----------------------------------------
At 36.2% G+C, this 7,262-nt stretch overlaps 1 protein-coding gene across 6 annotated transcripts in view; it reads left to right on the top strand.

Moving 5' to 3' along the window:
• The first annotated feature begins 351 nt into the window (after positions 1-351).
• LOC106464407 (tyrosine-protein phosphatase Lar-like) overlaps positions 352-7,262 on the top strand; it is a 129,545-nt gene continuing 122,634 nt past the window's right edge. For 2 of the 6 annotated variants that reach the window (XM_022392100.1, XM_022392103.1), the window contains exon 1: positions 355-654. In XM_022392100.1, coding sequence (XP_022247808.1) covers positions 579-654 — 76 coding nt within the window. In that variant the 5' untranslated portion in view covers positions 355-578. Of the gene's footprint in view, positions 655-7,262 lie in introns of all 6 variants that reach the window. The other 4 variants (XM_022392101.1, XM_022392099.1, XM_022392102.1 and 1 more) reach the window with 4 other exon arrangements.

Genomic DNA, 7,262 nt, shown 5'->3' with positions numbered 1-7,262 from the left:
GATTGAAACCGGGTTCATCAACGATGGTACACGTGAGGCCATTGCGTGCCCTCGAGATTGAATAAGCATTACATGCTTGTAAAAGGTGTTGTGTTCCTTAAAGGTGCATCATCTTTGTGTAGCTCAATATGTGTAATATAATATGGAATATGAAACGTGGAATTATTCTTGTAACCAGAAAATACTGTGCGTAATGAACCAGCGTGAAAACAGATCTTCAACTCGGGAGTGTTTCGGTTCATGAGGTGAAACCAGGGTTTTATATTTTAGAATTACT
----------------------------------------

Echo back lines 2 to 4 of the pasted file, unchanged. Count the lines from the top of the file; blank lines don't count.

Moving 5' to 3' along the window:
• The first annotated feature begins 351 nt into the window (after positions 1-351).
• LOC106464407 (tyrosine-protein phosphatase Lar-like) overlaps positions 352-7,262 on the top strand; it is a 129,545-nt gene continuing 122,634 nt past the window's right edge. For 2 of the 6 annotated variants that reach the window (XM_022392100.1, XM_022392103.1), the window contains exon 1: positions 355-654. In XM_022392100.1, coding sequence (XP_022247808.1) covers positions 579-654 — 76 coding nt within the window. In that variant the 5' untranslated portion in view covers positions 355-578. Of the gene's footprint in view, positions 655-7,262 lie in introns of all 6 variants that reach the window. The other 4 variants (XM_022392101.1, XM_022392099.1, XM_022392102.1 and 1 more) reach the window with 4 other exon arrangements.